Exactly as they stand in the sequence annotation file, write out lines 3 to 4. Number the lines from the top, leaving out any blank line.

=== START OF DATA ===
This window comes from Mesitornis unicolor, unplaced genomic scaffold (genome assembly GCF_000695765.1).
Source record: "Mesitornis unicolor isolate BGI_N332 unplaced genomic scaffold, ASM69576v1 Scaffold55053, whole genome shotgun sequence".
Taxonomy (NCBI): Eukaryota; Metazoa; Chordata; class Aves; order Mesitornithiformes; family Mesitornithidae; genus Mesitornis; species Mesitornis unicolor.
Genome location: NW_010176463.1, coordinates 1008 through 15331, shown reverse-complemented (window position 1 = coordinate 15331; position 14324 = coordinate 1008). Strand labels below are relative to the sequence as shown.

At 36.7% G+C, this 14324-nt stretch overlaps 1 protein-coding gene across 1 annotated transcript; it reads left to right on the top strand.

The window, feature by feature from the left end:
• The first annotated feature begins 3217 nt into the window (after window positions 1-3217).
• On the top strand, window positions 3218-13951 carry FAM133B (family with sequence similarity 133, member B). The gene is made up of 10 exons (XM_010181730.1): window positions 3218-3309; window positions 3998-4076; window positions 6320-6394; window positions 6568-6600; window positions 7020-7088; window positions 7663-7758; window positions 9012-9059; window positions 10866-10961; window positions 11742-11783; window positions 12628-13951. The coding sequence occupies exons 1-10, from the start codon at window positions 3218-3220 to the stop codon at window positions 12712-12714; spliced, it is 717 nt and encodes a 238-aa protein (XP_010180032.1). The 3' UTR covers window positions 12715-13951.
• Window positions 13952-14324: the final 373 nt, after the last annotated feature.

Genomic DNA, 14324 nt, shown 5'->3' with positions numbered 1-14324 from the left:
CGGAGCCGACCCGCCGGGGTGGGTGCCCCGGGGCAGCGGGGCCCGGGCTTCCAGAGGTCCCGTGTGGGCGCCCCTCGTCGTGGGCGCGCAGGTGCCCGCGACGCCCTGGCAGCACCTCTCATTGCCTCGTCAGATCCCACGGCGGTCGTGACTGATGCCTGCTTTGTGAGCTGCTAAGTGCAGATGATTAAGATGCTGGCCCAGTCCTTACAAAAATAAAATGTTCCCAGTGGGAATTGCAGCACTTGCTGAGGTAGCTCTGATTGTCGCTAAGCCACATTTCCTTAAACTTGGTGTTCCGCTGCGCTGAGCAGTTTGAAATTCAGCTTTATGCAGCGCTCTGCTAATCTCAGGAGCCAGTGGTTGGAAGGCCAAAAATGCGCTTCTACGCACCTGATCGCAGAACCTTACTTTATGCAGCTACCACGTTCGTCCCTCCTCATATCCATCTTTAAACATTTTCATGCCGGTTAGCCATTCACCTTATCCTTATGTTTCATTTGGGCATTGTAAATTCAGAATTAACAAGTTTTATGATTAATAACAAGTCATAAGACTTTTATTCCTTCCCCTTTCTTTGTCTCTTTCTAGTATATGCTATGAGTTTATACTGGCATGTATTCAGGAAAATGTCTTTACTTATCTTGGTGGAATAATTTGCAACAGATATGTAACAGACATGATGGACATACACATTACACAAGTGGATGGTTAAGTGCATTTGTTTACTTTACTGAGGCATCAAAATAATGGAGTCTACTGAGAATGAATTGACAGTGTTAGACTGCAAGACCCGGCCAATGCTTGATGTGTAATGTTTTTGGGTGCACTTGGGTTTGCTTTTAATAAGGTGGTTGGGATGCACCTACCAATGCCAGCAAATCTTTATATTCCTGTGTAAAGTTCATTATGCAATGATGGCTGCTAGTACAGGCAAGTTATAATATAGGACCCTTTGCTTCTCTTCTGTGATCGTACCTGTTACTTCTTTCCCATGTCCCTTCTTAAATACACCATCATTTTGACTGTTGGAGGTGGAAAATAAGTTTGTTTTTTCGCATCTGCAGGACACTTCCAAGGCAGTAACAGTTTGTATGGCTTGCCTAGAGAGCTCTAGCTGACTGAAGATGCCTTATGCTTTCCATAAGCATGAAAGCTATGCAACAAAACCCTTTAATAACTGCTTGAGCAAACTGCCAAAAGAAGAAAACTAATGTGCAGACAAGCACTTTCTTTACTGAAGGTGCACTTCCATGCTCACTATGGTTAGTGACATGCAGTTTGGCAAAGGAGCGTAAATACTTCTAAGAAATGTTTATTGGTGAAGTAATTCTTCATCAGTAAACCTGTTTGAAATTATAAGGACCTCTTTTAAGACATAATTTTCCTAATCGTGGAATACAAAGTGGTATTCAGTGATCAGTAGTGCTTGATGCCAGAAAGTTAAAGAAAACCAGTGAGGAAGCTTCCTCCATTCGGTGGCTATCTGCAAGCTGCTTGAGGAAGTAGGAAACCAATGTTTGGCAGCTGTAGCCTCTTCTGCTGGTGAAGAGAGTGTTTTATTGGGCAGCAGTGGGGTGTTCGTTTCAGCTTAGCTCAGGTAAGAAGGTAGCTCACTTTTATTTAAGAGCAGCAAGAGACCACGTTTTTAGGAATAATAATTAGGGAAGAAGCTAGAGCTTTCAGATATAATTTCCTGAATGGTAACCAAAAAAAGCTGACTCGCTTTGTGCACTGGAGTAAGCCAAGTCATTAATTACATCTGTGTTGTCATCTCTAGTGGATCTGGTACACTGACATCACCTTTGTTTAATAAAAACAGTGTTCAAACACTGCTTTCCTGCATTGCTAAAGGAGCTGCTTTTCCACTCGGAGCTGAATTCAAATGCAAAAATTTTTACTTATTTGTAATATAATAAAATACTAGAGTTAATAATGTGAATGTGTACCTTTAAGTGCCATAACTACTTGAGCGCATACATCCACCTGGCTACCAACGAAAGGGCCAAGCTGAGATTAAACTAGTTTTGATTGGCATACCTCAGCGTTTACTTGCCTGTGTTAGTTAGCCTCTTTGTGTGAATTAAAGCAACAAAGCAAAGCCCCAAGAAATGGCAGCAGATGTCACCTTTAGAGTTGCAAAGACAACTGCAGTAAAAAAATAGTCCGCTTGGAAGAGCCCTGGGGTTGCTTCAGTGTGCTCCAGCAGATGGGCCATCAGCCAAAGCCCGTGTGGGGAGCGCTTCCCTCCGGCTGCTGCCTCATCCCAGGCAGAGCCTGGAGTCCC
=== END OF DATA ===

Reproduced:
Taxonomy (NCBI): Eukaryota; Metazoa; Chordata; class Aves; order Mesitornithiformes; family Mesitornithidae; genus Mesitornis; species Mesitornis unicolor.
Genome location: NW_010176463.1, coordinates 1008 through 15331, shown reverse-complemented (window position 1 = coordinate 15331; position 14324 = coordinate 1008). Strand labels below are relative to the sequence as shown.